In this case, the material facts were briefly that although an aggrieved employee lodged an internal (formal) grievance before referring her dispute to the SALGBC and went through the step one and step two processes of the grievance, she however, did not proceed to step three once her grievance remained unresolved at step two. In a review application launched by the employer, Sedile AJ found that because the employee did not follow the three step process, the dispute was, therefore, referred to the bargaining council prematurely. Sedile AJ at para 21 stated the following, inter alia:

‘The second and third respondents were obliged and bound to apply the provisions of the [Main Collective Agreement] and which they failed to adhere to. The third respondent is obliged to exhaust all the processes as prescribed by the [Main Collective Agreement] before any dispute can be adjudicated by the second respondent’.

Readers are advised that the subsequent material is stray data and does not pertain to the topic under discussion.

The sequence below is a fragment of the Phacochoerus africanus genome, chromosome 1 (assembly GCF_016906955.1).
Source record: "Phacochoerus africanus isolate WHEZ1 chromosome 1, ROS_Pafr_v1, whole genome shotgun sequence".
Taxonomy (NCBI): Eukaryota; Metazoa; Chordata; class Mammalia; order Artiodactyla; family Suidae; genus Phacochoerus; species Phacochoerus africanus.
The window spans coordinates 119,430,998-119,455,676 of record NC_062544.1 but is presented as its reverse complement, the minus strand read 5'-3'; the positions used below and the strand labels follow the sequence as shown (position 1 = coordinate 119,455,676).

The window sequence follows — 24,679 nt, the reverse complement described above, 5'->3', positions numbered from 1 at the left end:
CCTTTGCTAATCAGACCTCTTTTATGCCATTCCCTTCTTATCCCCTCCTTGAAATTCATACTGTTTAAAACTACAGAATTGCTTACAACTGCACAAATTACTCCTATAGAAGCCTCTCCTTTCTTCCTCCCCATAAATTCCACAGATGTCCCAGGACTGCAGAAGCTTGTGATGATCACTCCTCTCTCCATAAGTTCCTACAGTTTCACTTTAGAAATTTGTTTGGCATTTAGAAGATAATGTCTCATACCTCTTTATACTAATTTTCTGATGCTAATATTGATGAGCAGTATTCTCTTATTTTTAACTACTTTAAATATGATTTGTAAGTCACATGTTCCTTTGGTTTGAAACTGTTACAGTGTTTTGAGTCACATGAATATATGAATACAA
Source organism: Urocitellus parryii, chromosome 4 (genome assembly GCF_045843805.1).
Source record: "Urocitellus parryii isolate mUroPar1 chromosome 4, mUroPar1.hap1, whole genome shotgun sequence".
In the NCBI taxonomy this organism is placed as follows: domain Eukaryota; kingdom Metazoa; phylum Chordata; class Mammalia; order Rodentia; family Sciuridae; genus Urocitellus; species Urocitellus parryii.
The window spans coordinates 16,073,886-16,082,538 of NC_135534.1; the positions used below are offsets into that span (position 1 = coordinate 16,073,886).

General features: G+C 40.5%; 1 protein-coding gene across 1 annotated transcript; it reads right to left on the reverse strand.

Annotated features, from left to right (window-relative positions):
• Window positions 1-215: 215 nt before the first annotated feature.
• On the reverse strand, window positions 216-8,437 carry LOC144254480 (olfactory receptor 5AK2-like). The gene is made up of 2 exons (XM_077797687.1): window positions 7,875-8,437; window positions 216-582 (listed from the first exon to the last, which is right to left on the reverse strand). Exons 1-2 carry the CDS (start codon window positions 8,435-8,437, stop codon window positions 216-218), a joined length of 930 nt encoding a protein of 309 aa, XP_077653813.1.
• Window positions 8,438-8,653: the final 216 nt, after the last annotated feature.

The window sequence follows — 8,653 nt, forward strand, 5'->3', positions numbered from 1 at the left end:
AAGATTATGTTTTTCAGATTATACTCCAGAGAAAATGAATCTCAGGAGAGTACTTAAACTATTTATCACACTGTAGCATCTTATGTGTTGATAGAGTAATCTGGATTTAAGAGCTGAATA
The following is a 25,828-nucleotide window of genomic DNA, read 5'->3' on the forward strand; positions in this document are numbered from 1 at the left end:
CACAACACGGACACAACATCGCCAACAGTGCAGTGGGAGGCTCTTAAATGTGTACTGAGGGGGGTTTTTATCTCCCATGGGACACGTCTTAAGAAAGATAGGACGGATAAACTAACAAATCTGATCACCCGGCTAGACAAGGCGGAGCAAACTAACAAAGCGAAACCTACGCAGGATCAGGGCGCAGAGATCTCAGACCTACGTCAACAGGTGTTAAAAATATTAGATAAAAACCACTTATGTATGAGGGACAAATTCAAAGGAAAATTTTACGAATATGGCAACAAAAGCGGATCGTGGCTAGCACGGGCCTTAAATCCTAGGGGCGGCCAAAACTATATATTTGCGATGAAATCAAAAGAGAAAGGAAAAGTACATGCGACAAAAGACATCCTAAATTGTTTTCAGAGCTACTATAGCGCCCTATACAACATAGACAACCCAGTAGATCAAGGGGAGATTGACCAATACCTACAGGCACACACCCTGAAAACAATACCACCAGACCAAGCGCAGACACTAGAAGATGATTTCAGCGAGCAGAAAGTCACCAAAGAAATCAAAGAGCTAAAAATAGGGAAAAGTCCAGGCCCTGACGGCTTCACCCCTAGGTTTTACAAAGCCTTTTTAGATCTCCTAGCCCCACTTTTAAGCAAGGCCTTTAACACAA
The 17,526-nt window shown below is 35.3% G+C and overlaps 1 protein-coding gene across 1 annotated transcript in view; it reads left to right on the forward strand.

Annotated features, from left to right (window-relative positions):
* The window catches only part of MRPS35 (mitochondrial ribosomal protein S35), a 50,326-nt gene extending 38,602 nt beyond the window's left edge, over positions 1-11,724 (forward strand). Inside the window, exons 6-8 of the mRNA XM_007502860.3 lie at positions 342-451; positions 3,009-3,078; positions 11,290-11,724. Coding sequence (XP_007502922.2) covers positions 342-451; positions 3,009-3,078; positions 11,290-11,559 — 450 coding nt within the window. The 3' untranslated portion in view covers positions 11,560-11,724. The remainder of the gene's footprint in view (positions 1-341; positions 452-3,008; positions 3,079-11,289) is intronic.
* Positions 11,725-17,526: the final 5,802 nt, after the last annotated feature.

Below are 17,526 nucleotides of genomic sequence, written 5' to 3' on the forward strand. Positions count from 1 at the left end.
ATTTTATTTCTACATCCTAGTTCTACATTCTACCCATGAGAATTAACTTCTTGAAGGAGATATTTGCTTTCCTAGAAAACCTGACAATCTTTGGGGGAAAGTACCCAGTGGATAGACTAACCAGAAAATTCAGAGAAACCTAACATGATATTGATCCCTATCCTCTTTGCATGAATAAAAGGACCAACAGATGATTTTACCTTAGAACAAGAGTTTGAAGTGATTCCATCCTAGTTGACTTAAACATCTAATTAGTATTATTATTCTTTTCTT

In my view, the court’s finding to the effect that the grievance procedure must be exhausted before a dispute could be referred to the SALGBC goes completely against the provisions of s 191 of the LRA, as well as against the provisions of clause 12.3 of the SALGBC Constitution. To the extent that the decision in the City of Johannesburg case is to the effect that an employee cannot refer their dispute to the bargaining council before exhausting the grievance procedure, then I submit, with respect, that based on what I have stated at the beginning of this article, this case was wrongly decided.

Mpho Manyikana BProc (Univen) PG Dip Labour Law (UJ) LLM (Labour Law) (Unisa) is a Senior Labour Relations Officer at Independent Municipal and Allied Trade Union (IMATU) in Pretoria.

This article was first published in De Rebus in 2022 (Aug) DR 13.